There’s plenty to digest in the most recent Census report on public education finance: per-pupil expenditures, sources of revenue, total spending, and other indicators for elementary and secondary education. We’ve written a lot about per-pupil spending (PA in 2011 spent and average of $13,467, making it 11th highest in the country) but it is worth a look at Table 5 in the report: "percentage distribution of public elementary-secondary school system revenue by source and state, fiscal year 2011".
That table shows that, on average for the U.S., the federal government provided 12.3%, state revenue provided 44.4%, and local revenue made up 43.3% (close to $600 billion altogether). Pennsylvania was close to the Federal average (12.5%), but in 2011 the data shows 34% came from the state and 53% from local.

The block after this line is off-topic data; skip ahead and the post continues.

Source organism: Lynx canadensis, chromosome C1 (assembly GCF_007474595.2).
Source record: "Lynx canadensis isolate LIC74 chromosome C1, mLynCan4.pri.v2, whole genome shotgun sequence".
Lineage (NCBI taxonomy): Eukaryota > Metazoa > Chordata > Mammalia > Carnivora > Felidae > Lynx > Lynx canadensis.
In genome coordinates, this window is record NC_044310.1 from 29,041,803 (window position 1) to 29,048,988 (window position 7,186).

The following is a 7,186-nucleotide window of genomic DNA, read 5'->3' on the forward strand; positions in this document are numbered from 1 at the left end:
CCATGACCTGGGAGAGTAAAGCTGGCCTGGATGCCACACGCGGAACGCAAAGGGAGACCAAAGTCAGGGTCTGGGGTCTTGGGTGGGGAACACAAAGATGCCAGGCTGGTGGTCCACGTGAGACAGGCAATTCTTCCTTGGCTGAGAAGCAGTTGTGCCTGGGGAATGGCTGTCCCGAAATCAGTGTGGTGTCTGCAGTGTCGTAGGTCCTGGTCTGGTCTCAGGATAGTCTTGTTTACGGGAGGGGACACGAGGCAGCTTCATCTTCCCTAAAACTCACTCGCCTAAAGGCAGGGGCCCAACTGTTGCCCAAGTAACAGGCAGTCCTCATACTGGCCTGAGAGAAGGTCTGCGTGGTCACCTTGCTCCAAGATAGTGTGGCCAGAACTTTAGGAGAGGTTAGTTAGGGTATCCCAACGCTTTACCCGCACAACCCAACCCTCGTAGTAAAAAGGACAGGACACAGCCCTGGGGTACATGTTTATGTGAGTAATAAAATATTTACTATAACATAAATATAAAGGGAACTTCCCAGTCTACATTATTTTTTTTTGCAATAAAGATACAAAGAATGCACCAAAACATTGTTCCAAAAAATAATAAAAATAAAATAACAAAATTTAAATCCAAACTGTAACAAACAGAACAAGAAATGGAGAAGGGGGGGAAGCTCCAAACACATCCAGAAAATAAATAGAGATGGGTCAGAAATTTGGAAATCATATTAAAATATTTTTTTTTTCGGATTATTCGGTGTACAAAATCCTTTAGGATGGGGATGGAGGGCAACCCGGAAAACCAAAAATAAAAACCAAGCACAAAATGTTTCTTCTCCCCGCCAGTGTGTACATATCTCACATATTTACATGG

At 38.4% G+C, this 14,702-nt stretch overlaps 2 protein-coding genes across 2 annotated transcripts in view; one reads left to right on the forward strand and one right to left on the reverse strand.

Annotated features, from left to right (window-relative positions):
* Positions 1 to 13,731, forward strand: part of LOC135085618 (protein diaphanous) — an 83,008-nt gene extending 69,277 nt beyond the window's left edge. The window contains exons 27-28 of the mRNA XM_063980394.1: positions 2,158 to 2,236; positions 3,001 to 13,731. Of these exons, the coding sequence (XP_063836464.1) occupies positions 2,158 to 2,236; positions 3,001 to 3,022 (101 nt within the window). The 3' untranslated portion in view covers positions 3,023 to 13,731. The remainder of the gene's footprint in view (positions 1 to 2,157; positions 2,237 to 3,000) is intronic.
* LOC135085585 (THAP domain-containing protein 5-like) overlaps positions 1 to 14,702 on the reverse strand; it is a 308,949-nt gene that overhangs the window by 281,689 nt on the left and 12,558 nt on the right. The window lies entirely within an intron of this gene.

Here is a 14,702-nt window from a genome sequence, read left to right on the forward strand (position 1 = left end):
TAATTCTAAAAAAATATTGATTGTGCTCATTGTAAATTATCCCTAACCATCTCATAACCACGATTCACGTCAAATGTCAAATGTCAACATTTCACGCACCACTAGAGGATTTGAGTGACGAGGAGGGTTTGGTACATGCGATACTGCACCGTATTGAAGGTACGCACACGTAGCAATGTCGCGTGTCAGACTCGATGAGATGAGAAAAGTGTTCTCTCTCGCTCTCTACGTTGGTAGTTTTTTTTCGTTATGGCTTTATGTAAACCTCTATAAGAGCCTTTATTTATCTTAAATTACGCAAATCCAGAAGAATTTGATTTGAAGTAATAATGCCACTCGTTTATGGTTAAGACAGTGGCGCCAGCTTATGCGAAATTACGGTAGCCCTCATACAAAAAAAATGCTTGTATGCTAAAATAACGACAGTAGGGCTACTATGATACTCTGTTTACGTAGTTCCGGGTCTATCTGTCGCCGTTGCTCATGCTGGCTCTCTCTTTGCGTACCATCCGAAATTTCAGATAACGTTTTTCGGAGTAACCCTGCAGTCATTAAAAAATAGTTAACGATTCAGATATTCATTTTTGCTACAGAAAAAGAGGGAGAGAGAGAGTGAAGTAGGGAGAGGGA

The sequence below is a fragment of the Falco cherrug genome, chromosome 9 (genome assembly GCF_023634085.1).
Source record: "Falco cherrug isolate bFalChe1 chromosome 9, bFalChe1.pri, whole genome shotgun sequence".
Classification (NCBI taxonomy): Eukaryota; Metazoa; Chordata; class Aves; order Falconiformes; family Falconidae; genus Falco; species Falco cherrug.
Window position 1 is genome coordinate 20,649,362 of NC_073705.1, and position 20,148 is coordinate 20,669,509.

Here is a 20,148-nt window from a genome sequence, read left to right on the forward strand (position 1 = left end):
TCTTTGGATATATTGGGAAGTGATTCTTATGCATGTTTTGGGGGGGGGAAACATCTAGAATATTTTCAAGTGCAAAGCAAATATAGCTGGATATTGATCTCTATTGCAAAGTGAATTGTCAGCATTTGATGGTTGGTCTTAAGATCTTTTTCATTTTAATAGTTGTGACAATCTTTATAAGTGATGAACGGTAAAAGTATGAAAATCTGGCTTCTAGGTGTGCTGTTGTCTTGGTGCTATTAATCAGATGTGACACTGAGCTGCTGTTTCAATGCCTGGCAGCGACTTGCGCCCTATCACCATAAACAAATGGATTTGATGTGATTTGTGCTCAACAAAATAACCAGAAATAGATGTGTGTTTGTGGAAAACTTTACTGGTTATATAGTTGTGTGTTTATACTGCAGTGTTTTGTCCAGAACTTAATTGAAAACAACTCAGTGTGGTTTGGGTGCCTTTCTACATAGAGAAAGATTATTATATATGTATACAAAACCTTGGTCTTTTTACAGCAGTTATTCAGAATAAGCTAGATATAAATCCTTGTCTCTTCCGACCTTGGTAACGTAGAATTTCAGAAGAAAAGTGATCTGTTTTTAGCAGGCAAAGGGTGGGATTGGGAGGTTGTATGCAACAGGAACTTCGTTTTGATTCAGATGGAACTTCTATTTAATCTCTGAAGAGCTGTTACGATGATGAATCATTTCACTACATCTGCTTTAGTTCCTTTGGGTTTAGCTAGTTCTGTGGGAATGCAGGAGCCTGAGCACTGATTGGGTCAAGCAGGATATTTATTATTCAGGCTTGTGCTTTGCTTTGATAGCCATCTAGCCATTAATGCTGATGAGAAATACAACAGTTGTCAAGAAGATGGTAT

Other states were more heavily local in their funding of public schools: Connecticut and New Jersey were the highest (both at 58%) and others with local sources providing over 50% of public school revenue included Illinois, Massachusetts, Nebraska, New Hampshire, and Rhode Island. With the exception of Illinois and Nebraska, the geographic group is decidedly northeastern.
At the other end of the spectrum-the states with the lowest percentage coming from local sources-the data shows Hawaii (2.5%), Vermont (4.7%), Arkansas (12.2%), and New Mexico (16.7%).